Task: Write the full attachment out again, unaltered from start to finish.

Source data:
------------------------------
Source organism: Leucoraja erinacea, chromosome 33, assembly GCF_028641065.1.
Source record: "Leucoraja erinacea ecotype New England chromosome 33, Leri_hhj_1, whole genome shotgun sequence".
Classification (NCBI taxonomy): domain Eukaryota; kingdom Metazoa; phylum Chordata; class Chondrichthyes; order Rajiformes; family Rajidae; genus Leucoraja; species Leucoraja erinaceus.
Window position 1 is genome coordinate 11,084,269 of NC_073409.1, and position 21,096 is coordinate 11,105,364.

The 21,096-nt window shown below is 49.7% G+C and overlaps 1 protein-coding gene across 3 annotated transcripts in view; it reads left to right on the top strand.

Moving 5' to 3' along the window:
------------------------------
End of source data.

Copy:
Source organism: Leucoraja erinacea, chromosome 33, assembly GCF_028641065.1.
Source record: "Leucoraja erinacea ecotype New England chromosome 33, Leri_hhj_1, whole genome shotgun sequence".
Classification (NCBI taxonomy): domain Eukaryota; kingdom Metazoa; phylum Chordata; class Chondrichthyes; order Rajiformes; family Rajidae; genus Leucoraja; species Leucoraja erinaceus.
Window position 1 is genome coordinate 11,084,269 of NC_073409.1, and position 21,096 is coordinate 11,105,364.

The 21,096-nt window shown below is 49.7% G+C and overlaps 1 protein-coding gene across 3 annotated transcripts in view; it reads left to right on the top strand.

Moving 5' to 3' along the window: